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Police Department Wins Emmy for Best Editing

LOS ANGELES — A relatively obscure film from the Indianapolis Police Department titled “Officer William Jameson’s Body Camera Footage 3/19/21” was awarded the Emmy for Outstanding Picture Editing For An Unstructured Reality Program.

“There were so many deserving entries from other precincts from around the country, so I was honored even to be nominated,” sputtered Officer Jameson as he wiped away tears. “A lot of work went on behind the scenes to make this happen. I had to switch my body cam off and on at least a dozen times, all with my left hand. And this was a real high wire act. I made sure I lifted the hood of my squad car so there was no coverage from my dash cam. Thankfully, I have had a lot of training when it comes to manipulating my equipment to suit the needs of my department.”

Academy member Amos Pfeiffer was one of the leading advocates for the footage that ends with a civilian lying bloody and dead in front of a liquor store.

“Some of my colleagues were skeptical at first, because the end product seemed a bit choppy,” explained Pfeiffer. “But I convinced them that they were witnessing brilliant, tension-filled television like we have never seen before. Officer Jameson shows up on the scene, talks to a man, and then a scuffle ensues. After 45 seconds of blank space, we see the civilian is dead on the ground. This was a very artistic endeavor, because we are forced to fill in the gaps with our imagination. Found footage catches a lot of flack these days, but it shouldn’t, especially in this case where the authenticity lends to the suspense. This makes ‘The Blair Witch Project’ and ‘Paranormal Activity’ look like ‘Ratatouille,’ in my opinion.”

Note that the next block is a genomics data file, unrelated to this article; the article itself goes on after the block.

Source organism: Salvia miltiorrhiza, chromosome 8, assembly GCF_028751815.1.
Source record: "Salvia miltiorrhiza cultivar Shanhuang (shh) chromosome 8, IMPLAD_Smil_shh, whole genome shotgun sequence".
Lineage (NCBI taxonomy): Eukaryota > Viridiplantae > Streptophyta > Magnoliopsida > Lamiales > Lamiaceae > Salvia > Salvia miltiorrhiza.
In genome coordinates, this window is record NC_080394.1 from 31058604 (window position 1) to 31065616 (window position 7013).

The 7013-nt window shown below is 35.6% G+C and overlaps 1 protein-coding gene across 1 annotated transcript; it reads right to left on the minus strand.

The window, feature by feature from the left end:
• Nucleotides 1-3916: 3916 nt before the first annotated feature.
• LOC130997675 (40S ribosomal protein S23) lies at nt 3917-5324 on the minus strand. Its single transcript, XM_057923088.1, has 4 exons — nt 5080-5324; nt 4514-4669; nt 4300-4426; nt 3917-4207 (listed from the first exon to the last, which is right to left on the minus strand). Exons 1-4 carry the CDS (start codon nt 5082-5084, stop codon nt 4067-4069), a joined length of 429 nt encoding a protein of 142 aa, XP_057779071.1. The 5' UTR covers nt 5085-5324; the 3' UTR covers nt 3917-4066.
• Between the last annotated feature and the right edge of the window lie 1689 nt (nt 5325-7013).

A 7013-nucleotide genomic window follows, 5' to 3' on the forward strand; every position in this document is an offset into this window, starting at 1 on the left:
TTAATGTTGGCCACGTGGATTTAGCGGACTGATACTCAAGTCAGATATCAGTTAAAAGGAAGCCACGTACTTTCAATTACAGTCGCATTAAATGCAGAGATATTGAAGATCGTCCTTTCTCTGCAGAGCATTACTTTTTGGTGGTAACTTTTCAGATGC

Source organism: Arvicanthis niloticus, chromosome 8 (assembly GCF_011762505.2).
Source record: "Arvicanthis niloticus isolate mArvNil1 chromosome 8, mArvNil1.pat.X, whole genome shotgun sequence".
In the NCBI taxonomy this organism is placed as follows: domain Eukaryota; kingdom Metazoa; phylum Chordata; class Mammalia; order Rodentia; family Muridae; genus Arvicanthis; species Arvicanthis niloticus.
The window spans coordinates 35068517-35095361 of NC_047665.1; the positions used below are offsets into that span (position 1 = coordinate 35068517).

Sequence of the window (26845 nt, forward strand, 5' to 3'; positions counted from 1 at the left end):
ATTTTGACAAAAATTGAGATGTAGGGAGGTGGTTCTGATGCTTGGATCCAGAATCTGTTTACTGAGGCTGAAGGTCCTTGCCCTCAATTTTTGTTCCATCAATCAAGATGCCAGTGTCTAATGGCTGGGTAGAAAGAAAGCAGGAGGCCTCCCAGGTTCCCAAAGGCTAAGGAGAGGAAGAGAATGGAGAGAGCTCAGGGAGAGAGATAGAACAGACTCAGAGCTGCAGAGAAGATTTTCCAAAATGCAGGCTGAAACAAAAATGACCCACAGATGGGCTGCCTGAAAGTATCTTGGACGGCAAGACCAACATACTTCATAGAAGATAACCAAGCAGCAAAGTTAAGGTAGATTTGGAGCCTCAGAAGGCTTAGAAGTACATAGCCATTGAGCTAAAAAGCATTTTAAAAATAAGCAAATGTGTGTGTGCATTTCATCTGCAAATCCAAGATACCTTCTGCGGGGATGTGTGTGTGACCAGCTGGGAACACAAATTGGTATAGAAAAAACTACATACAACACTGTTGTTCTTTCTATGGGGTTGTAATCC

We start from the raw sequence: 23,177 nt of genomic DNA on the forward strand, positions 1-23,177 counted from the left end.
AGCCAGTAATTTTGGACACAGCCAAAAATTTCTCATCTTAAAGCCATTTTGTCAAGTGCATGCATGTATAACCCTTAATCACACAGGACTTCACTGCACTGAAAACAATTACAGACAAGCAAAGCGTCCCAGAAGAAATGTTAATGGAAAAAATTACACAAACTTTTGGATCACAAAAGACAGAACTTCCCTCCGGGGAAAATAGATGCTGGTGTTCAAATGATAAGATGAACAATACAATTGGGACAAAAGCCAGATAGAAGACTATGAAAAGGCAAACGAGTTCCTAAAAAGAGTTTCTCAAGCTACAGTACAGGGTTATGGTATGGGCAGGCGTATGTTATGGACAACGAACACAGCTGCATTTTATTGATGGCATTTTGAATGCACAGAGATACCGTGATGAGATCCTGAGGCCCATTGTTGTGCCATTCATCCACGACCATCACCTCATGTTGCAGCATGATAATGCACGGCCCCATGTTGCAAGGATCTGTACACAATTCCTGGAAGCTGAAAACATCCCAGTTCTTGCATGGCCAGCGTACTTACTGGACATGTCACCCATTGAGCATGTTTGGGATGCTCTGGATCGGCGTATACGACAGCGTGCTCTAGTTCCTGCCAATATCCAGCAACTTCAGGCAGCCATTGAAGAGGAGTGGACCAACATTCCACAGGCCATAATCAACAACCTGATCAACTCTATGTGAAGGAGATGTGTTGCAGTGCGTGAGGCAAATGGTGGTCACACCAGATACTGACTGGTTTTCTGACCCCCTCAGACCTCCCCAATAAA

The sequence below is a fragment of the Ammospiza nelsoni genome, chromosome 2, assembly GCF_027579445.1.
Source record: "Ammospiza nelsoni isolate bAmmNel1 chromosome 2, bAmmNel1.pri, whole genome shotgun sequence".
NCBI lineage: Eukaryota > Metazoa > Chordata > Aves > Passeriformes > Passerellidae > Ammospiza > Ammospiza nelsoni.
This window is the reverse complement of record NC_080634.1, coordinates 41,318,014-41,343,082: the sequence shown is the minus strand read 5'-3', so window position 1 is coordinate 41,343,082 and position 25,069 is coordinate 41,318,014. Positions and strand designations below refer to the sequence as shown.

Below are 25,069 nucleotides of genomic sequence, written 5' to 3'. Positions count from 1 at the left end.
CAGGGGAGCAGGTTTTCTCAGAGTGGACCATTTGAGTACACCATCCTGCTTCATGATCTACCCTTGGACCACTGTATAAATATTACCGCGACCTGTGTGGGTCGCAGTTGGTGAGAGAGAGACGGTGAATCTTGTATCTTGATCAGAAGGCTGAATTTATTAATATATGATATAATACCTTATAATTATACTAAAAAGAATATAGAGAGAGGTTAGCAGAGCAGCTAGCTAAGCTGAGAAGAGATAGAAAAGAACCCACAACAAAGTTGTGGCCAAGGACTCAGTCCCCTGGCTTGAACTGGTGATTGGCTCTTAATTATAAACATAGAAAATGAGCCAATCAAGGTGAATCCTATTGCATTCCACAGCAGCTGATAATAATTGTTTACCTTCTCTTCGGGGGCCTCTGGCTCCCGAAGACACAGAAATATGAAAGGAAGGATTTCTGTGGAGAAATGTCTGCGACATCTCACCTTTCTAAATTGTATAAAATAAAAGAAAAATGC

Tina Alvarez, an Indianapolis resident who caught the act in person and watched the award show, shook her head in disgust.

“I find it gross that this butchered clip ended up getting so many accolades,” said Alvarez. “I filmed all 7 minutes of the incident, but it gets rejected everywhere I try to submit it. Awards don’t matter to me, I just want someone, anyone, to watch this whole video and see that the officer intentionally murdered an innocent man. But instead I get members of the police department driving by my house very slowly every two hours.”

After receiving the award, Officer Jameson announced he would be conducting workshops at precincts across the country to train fellow officers in the best “on the fly” video editing techniques.